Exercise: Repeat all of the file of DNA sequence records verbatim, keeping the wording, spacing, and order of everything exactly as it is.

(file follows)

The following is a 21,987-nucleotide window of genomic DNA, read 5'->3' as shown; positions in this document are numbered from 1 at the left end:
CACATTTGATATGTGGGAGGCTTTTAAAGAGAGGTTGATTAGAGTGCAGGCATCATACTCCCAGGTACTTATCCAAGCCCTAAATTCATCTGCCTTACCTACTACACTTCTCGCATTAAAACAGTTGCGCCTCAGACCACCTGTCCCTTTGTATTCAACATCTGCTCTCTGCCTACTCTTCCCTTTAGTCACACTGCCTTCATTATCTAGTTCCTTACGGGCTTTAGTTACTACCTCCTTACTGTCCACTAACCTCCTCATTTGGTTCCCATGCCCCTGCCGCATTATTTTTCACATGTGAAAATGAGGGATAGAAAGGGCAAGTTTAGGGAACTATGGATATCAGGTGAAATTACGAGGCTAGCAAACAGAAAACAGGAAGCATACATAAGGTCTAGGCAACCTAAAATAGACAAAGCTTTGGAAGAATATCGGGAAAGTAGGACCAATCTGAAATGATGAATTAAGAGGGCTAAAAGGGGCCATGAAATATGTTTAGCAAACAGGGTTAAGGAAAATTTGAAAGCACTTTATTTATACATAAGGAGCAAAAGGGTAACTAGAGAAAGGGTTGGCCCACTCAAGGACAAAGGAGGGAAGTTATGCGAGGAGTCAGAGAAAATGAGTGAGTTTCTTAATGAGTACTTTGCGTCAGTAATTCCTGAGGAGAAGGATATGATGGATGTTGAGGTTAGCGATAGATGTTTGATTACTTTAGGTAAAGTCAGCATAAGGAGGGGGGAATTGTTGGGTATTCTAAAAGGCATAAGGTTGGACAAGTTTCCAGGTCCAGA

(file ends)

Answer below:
The following is a 21,987-nucleotide window of genomic DNA, read 5'->3' as shown; positions in this document are numbered from 1 at the left end:
CACATTTGATATGTGGGAGGCTTTTAAAGAGAGGTTGATTAGAGTGCAGGCATCATACTCCCAGGTACTTATCCAAGCCCTAAATTCATCTGCCTTACCTACTACACTTCTCGCATTAAAACAGTTGCGCCTCAGACCACCTGTCCCTTTGTATTCAACATCTGCTCTCTGCCTACTCTTCCCTTTAGTCACACTGCCTTCATTATCTAGTTCCTTACGGGCTTTAGTTACTACCTCCTTACTGTCCACTAACCTCCTCATTTGGTTCCCATGCCCCTGCCGCATTATTTTTCACATGTGAAAATGAGGGATAGAAAGGGCAAGTTTAGGGAACTATGGATATCAGGTGAAATTACGAGGCTAGCAAACAGAAAACAGGAAGCATACATAAGGTCTAGGCAACCTAAAATAGACAAAGCTTTGGAAGAATATCGGGAAAGTAGGACCAATCTGAAATGATGAATTAAGAGGGCTAAAAGGGGCCATGAAATATGTTTAGCAAACAGGGTTAAGGAAAATTTGAAAGCACTTTATTTATACATAAGGAGCAAAAGGGTAACTAGAGAAAGGGTTGGCCCACTCAAGGACAAAGGAGGGAAGTTATGCGAGGAGTCAGAGAAAATGAGTGAGTTTCTTAATGAGTACTTTGCGTCAGTAATTCCTGAGGAGAAGGATATGATGGATGTTGAGGTTAGCGATAGATGTTTGATTACTTTAGGTAAAGTCAGCATAAGGAGGGGGGAATTGTTGGGTATTCTAAAAGGCATAAGGTTGGACAAGTTTCCAGGTCCAGA